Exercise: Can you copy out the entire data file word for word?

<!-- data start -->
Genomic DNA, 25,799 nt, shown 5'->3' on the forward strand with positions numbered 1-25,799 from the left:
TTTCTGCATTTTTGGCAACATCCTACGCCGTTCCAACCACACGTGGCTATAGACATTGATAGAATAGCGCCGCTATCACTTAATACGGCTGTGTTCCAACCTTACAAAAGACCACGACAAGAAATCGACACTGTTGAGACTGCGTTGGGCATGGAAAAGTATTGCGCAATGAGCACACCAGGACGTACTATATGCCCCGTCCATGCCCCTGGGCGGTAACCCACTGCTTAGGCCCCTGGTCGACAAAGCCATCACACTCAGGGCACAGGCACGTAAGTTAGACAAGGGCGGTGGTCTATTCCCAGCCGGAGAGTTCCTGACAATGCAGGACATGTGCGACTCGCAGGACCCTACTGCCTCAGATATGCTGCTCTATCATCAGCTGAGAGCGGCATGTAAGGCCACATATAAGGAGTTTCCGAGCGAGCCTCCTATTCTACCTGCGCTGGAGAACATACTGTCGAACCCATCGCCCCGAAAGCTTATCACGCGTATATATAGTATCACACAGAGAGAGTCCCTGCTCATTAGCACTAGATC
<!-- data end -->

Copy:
Genomic DNA, 25,799 nt, shown 5'->3' on the forward strand with positions numbered 1-25,799 from the left:
TTTCTGCATTTTTGGCAACATCCTACGCCGTTCCAACCACACGTGGCTATAGACATTGATAGAATAGCGCCGCTATCACTTAATACGGCTGTGTTCCAACCTTACAAAAGACCACGACAAGAAATCGACACTGTTGAGACTGCGTTGGGCATGGAAAAGTATTGCGCAATGAGCACACCAGGACGTACTATATGCCCCGTCCATGCCCCTGGGCGGTAACCCACTGCTTAGGCCCCTGGTCGACAAAGCCATCACACTCAGGGCACAGGCACGTAAGTTAGACAAGGGCGGTGGTCTATTCCCAGCCGGAGAGTTCCTGACAATGCAGGACATGTGCGACTCGCAGGACCCTACTGCCTCAGATATGCTGCTCTATCATCAGCTGAGAGCGGCATGTAAGGCCACATATAAGGAGTTTCCGAGCGAGCCTCCTATTCTACCTGCGCTGGAGAACATACTGTCGAACCCATCGCCCCGAAAGCTTATCACGCGTATATATAGTATCACACAGAGAGAGTCCCTGCTCATTAGCACTAGATC